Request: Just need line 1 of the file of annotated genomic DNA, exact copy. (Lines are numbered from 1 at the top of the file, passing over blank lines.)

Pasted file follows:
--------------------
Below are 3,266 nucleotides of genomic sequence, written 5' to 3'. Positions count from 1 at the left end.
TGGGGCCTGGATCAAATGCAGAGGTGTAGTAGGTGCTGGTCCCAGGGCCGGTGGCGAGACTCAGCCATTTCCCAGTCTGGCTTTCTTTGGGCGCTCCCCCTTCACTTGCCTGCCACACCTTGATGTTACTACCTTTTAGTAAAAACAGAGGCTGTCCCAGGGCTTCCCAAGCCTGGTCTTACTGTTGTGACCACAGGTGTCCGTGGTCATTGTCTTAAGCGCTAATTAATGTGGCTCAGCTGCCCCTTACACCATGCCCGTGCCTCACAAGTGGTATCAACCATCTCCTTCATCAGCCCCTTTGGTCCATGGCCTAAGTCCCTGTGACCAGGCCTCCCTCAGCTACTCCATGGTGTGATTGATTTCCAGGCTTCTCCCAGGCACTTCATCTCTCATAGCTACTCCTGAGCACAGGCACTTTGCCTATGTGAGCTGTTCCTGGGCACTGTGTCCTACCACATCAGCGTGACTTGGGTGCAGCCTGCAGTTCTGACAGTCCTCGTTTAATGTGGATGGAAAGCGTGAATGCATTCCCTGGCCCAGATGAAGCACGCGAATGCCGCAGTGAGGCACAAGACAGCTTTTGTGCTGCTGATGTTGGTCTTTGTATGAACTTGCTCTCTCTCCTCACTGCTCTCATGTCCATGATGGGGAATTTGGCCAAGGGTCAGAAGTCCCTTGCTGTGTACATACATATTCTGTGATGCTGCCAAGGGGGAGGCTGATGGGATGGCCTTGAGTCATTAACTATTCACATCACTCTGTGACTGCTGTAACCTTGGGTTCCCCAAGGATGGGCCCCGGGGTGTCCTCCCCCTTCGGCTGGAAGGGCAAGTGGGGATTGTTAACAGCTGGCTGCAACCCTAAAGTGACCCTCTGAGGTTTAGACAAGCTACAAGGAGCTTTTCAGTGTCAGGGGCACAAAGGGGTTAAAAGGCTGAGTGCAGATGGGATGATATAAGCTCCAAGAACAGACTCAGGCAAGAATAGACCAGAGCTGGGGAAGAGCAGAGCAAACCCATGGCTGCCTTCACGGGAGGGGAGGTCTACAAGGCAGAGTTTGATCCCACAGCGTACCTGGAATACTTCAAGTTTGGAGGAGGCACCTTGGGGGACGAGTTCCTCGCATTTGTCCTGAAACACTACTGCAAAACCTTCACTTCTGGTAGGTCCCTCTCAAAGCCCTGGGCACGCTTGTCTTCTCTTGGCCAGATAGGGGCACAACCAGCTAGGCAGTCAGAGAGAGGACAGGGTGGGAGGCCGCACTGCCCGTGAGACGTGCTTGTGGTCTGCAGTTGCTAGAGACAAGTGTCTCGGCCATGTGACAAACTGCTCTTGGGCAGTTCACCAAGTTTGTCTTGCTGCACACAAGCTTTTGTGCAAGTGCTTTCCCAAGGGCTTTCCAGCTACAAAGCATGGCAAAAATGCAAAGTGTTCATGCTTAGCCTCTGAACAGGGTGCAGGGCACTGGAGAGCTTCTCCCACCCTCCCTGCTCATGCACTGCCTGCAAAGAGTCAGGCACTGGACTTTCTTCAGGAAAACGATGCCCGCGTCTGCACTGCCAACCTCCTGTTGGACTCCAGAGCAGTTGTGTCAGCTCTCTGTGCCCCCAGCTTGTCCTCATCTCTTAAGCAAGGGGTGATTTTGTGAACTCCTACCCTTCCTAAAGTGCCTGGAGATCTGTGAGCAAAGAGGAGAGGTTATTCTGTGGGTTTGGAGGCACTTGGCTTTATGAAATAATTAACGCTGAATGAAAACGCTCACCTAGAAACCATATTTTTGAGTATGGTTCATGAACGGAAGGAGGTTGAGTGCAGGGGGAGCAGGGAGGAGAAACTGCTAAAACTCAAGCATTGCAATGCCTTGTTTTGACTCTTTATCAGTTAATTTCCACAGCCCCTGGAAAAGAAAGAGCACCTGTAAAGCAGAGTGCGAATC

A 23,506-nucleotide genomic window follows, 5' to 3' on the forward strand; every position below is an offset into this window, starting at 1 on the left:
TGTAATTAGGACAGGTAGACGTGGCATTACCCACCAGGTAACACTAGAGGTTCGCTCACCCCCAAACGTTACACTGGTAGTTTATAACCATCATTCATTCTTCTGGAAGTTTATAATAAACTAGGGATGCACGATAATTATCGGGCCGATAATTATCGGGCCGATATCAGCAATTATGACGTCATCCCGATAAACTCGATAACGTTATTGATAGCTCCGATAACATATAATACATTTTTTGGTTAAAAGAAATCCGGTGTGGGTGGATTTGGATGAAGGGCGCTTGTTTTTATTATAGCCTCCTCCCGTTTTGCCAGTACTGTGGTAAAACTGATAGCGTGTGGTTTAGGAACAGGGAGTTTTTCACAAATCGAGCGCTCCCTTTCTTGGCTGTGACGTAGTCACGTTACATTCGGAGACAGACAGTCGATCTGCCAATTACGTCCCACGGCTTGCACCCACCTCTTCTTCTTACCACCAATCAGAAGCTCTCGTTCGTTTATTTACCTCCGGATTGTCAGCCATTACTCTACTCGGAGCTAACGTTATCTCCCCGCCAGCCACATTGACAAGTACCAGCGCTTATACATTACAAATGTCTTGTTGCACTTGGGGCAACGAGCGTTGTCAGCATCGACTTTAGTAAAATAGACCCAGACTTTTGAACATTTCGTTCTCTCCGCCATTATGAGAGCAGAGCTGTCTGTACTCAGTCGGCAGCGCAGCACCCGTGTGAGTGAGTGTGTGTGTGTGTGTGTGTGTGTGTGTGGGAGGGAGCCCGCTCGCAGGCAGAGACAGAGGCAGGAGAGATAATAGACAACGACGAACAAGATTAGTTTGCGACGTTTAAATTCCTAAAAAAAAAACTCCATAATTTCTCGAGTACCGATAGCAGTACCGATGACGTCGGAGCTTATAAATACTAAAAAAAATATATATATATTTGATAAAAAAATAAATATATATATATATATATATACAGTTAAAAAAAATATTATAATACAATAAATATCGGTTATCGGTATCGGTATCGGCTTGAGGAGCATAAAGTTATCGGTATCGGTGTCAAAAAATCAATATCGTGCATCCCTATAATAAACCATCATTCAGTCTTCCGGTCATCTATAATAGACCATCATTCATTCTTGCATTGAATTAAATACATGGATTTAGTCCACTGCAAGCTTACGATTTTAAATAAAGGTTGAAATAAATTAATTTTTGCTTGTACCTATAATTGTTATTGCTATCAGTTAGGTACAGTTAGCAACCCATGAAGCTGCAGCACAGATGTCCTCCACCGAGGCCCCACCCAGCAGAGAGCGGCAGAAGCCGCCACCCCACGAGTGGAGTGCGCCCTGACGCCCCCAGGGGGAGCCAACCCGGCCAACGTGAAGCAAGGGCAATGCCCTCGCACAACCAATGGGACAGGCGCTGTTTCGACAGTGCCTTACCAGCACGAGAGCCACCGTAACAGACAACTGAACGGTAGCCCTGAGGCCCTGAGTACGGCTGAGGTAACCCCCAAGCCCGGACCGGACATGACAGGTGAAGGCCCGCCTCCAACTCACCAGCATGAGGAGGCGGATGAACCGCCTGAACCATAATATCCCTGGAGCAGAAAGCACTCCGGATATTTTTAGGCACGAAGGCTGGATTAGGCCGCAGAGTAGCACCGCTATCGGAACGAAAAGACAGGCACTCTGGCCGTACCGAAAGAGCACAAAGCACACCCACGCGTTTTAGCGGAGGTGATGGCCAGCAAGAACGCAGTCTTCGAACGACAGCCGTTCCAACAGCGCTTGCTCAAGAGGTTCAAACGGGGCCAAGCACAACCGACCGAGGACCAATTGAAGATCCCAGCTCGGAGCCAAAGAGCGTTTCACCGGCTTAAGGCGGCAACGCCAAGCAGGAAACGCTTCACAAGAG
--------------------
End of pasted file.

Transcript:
Below are 3,266 nucleotides of genomic sequence, written 5' to 3'. Positions count from 1 at the left end.